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health nursing is also considering the use of agency nursing staff and a report is expected to be published next year.
The national service framework for mental health (1999) and the mental health policy implementation guide on adult acute inpatient care (2002) require a flexible range of appropriate therapeutic and recreational resources and activities to be available in mental health inpatient settings. The latter requires the creation and maintenance of a therapeutic activity milieu to include evening and weekend activities and opportunities both on and off the ward which may include educational, social, daily living, artistic, recreational and leisure activities. The national minimum standards for general adult services in psychiatric intensive care units and low secure environments (2002) requires all patients to have access to fresh air and secure external space and space for regular exercise with appropriate supervision.
Lynne Featherstone: To ask the Secretary of State for Health how much Government funding has been allocated to research into MRSA in each of the last five years; and if she will make a statement. 
Jane Kennedy: The main agency through which the Government support medical and clinical research is the Medical Research Council (MRC). The MRC is an independent body, funded by the Department of Trade and Industry via the Office of Science and Technology.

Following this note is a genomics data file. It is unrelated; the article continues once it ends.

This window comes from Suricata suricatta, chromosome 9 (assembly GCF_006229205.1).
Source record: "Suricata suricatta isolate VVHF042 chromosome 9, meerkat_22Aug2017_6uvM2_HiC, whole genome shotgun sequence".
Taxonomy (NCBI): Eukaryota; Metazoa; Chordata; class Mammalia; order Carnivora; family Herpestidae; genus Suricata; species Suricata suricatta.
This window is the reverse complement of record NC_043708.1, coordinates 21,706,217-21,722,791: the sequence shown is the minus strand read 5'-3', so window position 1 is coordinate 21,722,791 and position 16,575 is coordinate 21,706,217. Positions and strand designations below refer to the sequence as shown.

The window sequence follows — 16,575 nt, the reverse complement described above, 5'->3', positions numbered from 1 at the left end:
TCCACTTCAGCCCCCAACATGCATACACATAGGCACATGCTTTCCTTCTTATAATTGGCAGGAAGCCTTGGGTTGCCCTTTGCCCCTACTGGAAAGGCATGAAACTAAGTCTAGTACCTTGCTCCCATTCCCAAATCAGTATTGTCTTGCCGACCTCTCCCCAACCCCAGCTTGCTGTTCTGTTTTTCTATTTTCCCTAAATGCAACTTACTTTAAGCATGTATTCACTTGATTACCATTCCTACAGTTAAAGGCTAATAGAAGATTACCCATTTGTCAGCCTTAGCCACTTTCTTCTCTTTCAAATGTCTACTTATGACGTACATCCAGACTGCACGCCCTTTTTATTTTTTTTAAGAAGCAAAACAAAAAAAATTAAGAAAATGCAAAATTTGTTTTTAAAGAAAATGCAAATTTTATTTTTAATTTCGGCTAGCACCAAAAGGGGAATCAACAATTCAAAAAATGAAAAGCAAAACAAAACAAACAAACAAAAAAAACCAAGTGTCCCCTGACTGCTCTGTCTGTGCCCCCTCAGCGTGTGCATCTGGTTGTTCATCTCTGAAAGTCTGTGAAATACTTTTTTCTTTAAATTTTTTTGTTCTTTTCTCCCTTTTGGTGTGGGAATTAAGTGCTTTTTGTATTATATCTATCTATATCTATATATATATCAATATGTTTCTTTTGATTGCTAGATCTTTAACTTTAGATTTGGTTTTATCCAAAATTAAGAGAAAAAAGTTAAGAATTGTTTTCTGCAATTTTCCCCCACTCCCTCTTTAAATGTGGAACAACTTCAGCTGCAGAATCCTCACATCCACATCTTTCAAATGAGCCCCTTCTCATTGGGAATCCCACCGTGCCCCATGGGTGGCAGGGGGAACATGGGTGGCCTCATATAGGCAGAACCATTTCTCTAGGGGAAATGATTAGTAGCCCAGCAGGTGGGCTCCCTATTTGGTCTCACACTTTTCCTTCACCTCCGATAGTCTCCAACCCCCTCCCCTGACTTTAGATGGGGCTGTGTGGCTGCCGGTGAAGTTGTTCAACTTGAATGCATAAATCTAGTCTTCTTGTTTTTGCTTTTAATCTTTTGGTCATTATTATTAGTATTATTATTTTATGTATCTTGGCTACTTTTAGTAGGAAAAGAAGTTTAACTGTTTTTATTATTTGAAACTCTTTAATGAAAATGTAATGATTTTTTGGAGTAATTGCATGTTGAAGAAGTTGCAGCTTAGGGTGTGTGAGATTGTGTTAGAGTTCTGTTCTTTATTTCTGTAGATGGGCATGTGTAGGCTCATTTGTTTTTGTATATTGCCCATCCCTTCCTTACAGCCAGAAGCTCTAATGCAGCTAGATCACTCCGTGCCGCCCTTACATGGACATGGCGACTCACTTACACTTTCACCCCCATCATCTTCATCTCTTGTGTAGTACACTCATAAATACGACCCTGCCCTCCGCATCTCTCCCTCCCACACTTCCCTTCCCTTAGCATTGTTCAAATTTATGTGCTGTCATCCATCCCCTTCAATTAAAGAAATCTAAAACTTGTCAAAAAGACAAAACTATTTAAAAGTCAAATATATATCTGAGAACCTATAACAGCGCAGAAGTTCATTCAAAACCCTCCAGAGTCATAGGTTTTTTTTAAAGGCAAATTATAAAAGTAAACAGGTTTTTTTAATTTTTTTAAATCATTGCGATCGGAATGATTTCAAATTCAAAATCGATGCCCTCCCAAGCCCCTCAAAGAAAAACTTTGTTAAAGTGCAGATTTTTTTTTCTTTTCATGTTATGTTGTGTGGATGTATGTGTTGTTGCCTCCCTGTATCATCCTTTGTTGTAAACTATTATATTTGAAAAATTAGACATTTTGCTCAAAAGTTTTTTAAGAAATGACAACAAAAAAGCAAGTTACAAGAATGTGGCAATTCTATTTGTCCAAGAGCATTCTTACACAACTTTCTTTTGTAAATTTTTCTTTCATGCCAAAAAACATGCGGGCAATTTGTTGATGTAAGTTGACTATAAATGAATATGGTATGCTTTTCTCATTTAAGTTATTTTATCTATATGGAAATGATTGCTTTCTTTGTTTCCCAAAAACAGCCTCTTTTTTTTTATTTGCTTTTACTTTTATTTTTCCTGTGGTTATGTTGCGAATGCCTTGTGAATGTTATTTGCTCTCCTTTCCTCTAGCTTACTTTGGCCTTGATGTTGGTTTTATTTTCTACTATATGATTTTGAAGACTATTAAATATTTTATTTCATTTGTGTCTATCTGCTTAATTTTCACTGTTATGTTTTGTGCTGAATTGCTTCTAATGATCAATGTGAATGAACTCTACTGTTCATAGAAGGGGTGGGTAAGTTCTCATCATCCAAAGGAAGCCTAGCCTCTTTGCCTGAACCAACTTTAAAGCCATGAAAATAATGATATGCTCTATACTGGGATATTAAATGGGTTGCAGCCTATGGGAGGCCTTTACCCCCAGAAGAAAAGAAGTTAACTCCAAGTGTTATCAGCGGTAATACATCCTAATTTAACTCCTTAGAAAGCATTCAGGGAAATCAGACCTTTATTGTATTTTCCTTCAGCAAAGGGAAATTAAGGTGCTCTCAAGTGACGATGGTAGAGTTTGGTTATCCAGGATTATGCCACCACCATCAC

The MRC does not currently fund meticillin resistant Staphylococcus" aureus (MRSA) research and has not done so over the last five years. The MRC is, however, supporting a considerable programme of underpinning research that may lead to a greater understanding of MRSA and contribute to practical solutions in the future.
|Amount (£ thousand)|
Over 75 per cent. of the Department's total expenditure on health research is devolved to and managed by NHS organisations. Details of individual projects, including a number concerned with MRSA, can be found on the national research register at www.dh.gov.uk/research.
Mr. Byrne [holding answer 20 June 2005]: We provide funding for national multiple sclerosis charities. Individual multiple sclerosis treatment facilities receive funding from the fees they charge on NHS patient referrals.
Mr. Rob Wilson: To ask the Secretary of State for Health what steps are being made to increase the availability of (a) B negative, (b) AB positive and (c) AB negative blood groups in the National Blood Service blood banks. 
Caroline Flint: The National Blood Service (NBS) is continually working to maintain blood stocks, through a range of marketing and communication techniques. For example, on 14 June 2005, the NBS hosted World Blood Donor Day at eight events across the country, which celebrated the lives that have been saved by the generous donation of blood from donors. World Blood Donor Day was an opportunity to thank blood donors and raise awareness of the constant need for blood and blood donors.
Red cell stocks
|Total red blood cell stocks||47,101||7.39|
|B negative red blood cell stocks||528||4.15|
|AB positive red blood cell stocks||1,332||10.11|
|AB negative red blood cell stocks||165||3.93|